Travel dad ticks off every European country and British city off his bucket list in epic venture

Daniel Blackman was never thrilled by travelling as a child. He was a homebody and the thought of leaving his home comforts filled him with dread.

By Hollie Busby
Tuesday, 19th April 2022, 4:55 pm
Updated Tuesday, 19th April 2022, 4:55 pm

So when the dad-of-one ticked off the final country in Europe from his scratch-off map of the world last month, there was a huge feeling of accomplishment.

Thanks to Covid, it was two-and-a-half-years before he could visit the final country on his quest – Liechtenstein.

But at 32, he can put away his passport for a while and proudly say that he’s not only seen all 44 countries in Europe, but he’s visited every city in Britain too.

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Daniel Blackman with the passport stamp he recieved in Liechtenstein, which marked the completion of his European travels. Picture: Mike Cooter (140422)

And it was all kick-started on a random day while he was in his 20s.

‘I looked at a map and I realised I’d done a reasonable number of countries in Europe from going on family holidays,’ he says.

‘Then when I started looking at where else there was to go I thought it would be quite nice to do some places that were a little bit off the beaten track.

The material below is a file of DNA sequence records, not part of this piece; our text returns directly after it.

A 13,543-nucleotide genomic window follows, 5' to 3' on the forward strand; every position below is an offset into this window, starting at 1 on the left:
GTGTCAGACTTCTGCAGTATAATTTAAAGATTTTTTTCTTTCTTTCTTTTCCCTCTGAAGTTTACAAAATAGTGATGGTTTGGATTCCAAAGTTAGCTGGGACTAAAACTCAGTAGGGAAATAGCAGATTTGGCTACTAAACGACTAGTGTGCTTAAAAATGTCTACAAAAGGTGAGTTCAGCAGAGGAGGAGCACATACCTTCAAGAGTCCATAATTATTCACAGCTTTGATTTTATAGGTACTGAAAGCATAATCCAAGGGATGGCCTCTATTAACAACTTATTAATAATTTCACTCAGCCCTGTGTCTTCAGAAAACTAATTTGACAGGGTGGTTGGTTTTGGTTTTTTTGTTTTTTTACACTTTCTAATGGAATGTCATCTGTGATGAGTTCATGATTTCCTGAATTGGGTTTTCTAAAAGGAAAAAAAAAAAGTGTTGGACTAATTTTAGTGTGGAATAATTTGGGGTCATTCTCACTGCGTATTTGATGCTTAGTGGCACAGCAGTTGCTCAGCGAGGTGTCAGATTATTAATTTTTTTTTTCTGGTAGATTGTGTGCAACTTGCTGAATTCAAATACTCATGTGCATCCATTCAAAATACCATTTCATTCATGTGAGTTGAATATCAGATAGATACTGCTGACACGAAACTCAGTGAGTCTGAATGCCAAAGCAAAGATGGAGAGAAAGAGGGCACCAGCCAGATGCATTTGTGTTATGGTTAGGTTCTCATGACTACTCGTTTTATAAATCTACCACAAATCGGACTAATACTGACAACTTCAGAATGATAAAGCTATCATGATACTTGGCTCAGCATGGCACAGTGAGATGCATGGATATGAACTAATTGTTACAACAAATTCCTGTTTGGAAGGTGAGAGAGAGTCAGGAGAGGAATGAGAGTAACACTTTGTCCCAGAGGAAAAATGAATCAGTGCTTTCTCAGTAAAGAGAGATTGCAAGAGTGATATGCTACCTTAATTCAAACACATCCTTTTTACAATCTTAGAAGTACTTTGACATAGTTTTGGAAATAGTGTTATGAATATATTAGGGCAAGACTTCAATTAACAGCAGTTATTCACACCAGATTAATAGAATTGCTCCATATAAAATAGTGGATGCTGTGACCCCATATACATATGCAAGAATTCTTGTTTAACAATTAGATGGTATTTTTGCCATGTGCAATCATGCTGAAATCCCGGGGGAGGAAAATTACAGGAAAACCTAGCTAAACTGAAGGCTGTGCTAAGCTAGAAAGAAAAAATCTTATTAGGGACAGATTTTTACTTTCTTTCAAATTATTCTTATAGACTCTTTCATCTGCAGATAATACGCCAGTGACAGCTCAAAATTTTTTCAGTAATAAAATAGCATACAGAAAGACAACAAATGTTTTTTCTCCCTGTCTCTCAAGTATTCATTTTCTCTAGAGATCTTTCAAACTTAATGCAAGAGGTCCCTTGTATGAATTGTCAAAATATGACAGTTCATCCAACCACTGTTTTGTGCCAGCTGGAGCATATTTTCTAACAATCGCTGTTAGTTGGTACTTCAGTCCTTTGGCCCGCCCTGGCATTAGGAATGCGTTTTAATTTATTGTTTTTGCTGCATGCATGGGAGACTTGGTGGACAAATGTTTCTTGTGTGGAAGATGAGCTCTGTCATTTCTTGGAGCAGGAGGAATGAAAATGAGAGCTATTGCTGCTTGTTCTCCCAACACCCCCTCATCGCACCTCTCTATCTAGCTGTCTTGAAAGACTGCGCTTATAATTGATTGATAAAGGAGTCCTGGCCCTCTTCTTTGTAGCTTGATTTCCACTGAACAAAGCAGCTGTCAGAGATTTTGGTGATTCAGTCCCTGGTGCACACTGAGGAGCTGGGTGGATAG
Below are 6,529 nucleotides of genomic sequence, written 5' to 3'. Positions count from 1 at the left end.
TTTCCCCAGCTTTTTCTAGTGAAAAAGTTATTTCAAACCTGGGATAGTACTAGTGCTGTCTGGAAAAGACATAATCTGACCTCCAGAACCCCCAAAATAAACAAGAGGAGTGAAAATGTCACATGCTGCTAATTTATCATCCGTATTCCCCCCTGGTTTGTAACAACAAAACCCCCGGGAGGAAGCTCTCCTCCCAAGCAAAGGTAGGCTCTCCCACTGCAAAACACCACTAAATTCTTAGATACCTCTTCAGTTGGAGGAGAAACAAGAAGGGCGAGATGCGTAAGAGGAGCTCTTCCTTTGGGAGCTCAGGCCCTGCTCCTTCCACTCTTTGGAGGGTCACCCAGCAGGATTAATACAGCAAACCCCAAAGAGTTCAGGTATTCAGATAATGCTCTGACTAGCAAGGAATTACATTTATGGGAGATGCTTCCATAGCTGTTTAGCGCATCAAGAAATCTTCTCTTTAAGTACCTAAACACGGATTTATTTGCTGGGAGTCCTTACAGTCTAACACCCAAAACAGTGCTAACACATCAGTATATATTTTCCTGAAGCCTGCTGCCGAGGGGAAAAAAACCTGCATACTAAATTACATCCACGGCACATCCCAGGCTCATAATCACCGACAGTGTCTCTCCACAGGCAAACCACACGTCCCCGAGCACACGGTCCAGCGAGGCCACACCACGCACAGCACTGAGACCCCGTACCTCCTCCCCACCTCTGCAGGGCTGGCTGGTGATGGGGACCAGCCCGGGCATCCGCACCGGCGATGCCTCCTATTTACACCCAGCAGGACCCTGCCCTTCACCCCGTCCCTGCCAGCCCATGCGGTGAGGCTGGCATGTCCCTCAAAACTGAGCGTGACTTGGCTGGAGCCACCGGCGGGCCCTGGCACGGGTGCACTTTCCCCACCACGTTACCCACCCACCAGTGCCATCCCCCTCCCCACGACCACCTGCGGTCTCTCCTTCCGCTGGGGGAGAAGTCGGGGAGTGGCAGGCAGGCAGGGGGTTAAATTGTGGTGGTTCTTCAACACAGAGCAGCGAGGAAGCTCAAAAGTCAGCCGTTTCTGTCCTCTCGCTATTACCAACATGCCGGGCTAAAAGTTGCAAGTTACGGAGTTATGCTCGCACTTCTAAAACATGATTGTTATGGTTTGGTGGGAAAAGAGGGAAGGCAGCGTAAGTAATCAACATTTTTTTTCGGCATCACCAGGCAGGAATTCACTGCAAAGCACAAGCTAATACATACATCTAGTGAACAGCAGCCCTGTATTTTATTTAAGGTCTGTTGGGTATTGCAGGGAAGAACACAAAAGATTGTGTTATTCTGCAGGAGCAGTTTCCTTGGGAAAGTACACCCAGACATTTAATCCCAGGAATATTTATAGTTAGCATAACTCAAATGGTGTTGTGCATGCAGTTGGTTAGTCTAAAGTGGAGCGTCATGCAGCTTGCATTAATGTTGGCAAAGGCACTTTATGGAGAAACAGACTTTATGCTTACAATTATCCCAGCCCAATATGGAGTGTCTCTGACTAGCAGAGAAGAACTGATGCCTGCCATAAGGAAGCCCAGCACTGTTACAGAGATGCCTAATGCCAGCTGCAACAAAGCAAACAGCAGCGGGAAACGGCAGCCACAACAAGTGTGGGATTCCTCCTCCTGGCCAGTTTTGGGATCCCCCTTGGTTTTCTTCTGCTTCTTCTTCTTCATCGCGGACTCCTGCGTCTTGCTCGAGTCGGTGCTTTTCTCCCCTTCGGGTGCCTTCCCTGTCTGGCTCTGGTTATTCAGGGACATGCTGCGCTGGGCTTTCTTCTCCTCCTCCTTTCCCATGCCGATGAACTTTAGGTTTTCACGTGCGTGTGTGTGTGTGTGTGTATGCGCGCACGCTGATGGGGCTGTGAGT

‘Largely, with one of my mates we started going to places which aren't very popular, but when you go there are absolutely fascinating.

Daniel Blackman.

‘The more I got close to completing all 44, the more I kept wanting to visit these places,’ he explains.

It was Daniel’s mission then to visit the hidden treasures of the world that ‘haven’t been touched by tourists’ all while squeezing trips in here and there while leading a busy working life.

Each trip abroad lasted less than a month.

From living with a Sami tribe in Norway huddled over a hunted reindeer for supper – to trespassing through a Grecian district where tourists are prohibited – the HR employee could never have dreamed he’d be soaking up the cultures and traditions across the continent when he was sat in his university room 12 years ago – homesick and lonely.

Daniel Blackman's passport - with the all-important stamp from Liechtenstein. Picture: Mike Cooter (140422)